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Overview: Financial key figures

  • Knowledge
Kristoffer Ekelund Gerdes & Astrid Dam Schiøller 1 Jul 2019

Like many other companies, Risika uses of a lot of key figures, to keep track of the status of customers, business partners and competing companies. These key figures can give great insight into how well a company is doing. Although Risika has collected all the important key figures on the platform, you should be given the opportunity to calculate the key figures yourself. Therefore, we have made a list of the most important figures.


 

Table of contents:

  • Profitability ratios:
    • Operating margin
    • Gross margin
    • Net profit margin
    • Return on equity
    • Return on assets
    • Return on net assets (RONA)
    • Basic earning power (BEP)
    • Capacity ratio
    • Interest margin
    • Profit before tax margin / Pretax profit margin
    • Return on capital employed (ROCE)
    • Return on working capital

 

  • Liquidity ratios:
    • Liquidity ratio (current ratio)
    • Current assets to equity
    • Cash ratio
    • Cash conversion ratio (CCR)
    • Quick ratio

  • Leverage ratios:
    • Debt ratio
    • Solvency ratio (solidity ratio)
    • Debt to equity ratio
    • Liabilities to equity ratio
    • Income to debt ratio
    • EBITDA to debt ratio
    • Interest coverage ratio
    • Interest rate on debt
    • Equity to contributed capital ratio

  • Ratios for structure of balance sheet:
    • Fixed assets to long term liabilities
    • Fixed assets to total assets

  • Efficiency ratios:
    • Assets turnover ratio
    • Inventory turnover ratio
    • Receivables turnover ratio
    • Payables turnover ratio
    • Fixed assets turnover ratio (FAT)
    • Current assets turnover ratio
    • Capital employed turnover ratio
    • Working capital turnover ratio
  • Other ratios:
    • One year change in equity
    • One year change in debt

 

 

Profitability ratios:

Profitability ratios refers to the category of financial ratios which are used to assess a company's ability to create earnings in proportion to its revenue, equity and balance sheet assets.

 

OPERATING MARGIN

$$Operating \; margin = {EBIT \over Revenue}$$

The operating margin shows the relationship between the firm’s EBIT and its revenue. By that means, the operating margin shows the proportion of the revenue that remains as earnings after covering of all operating costs. Therefore, the operating margin becomes a significant key figure for assessment of a firm’s earning power.
 
Alternatively, the operating margin can be calculated as follows:
 
$$Operating \; margin = {EBIT + financial \; income \over Revenue}$$

 

GROSS MARGIN

$$Gross \; margin = {Gross \; result \over Revenue}$$

The gross margin shows the relationship between the firm’s gross result and its revenue. The gross margin expresses the proportion of the revenue solely used for covering the firm’s fixed costs. Moreover, the gross margin gives an indication of the magnitude of the variable costs. For instance, a low gross margin indicates that the firm’s variable costs have significant impact on the gross result.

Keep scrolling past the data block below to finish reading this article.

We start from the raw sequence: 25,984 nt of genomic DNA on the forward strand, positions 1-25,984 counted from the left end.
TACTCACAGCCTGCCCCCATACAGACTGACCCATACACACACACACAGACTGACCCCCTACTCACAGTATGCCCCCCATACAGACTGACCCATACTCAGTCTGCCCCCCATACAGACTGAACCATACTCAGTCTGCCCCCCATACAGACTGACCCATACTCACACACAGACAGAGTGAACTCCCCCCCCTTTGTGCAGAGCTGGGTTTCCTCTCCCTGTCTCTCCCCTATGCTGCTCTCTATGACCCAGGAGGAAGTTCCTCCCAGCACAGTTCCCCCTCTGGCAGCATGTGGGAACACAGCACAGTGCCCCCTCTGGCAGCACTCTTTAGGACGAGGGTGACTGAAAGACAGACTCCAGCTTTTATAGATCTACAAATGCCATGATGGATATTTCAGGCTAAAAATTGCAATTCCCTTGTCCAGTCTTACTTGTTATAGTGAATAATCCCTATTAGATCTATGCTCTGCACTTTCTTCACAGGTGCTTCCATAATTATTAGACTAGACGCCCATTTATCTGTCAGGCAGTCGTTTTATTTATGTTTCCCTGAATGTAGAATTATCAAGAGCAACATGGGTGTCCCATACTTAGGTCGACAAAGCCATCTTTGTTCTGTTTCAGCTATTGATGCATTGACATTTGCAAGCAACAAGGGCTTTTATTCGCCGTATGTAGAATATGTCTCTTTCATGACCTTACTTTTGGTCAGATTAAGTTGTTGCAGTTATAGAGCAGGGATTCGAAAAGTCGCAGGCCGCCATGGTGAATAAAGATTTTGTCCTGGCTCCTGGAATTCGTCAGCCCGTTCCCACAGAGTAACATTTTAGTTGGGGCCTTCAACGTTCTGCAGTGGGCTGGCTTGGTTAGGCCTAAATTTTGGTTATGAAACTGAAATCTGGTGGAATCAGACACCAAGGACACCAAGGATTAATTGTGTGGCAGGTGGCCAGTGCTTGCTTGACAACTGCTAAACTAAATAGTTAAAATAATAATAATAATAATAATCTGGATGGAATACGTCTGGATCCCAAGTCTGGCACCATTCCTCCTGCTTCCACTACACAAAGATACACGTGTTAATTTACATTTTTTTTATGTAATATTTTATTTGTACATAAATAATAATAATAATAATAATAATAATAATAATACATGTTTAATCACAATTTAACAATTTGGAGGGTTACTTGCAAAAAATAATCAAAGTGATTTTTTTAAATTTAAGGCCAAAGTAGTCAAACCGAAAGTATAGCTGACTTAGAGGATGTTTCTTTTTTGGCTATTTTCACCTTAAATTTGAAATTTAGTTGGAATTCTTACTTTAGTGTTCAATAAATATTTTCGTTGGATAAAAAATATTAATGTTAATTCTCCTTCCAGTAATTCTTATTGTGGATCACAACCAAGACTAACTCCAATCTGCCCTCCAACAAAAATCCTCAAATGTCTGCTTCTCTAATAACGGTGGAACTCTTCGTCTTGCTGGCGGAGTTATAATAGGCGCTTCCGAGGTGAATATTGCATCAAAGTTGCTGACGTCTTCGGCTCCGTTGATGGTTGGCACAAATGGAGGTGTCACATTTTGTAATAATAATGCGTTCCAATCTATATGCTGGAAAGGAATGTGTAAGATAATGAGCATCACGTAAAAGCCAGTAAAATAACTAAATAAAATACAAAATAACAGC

NET PROFIT MARGIN

$$Net \; profit \; margin = {Profit/loss \over Revenue}$$

The net profit margin shows the relationship between the firm’s profit for the year and its revenue. The net profit margin expresses the firm’s ability to create profit in direct proportion to its revenue. Therefore, the net profit margin is key figure expressing the firm’s profitability.

 

RETURN ON EQUITY

$$Return \; on \; equity = {Profit/loss \over Equity}$$

The return on equity expresses the shareholders' return from the capital that they have invested in the company. By that means, it shows the return on the shareholders' contributed capital. 

The return on equity can also be calculated by using an average with the following formula:

$$Return \; on \; equity = {Profit/loss \over Average \; equity}$$

The return on equity can also be calculated by using the company's profit before tax as follows. By using the profit before tax, the influence of taxes on the profitability is eliminated.

$$Return \; on \; equity = {Profit \; before \; tax \over Average \; equity}$$

Moreover, the following formula shows the coherence between the company's return on assets, interest rate on debt and debt to equity ratio:

$$Return \; on \; equity = {Return \; on \; assets + (return \; on \; assets - interest \; rate \; on \; debt) * debt \; to \; equity \; ratio}$$

 

RETURN ON ASSETS

$$Return \; on \; assets = {Profit/loss \over Assets}$$

The company’s ability to create investment returns for the investors. The earnings are compared with the total amount invested in the company. The higher the return on assets, the better, as it shows that one can run a profitable business. One should be a bit careful with comparing this figure across industries, as the definition of what a “high” figure constitutes, can vary greatly across industries.

The return on assets can also be calculated by using an average with the following formula:

$$Return \; on \; assets = {Profit/loss \over Average \; assets}$$

Alternatively, the return on assets can be calculated by using the sum of both the EBIT and the financial income. By doing that, the influence of financial expenses and taxes on the return is eliminated. The formula is as follows:

$$Return \; on \; assets = {EBIT + financial \; income \over Average \; assets}$$

Moreover, the following formula shows the coherence between the company's return on assets, operating margin and asset turnover:

$$Return \; on \; assets = {Operating \; margin * Asset \; turnover \; ratio}$$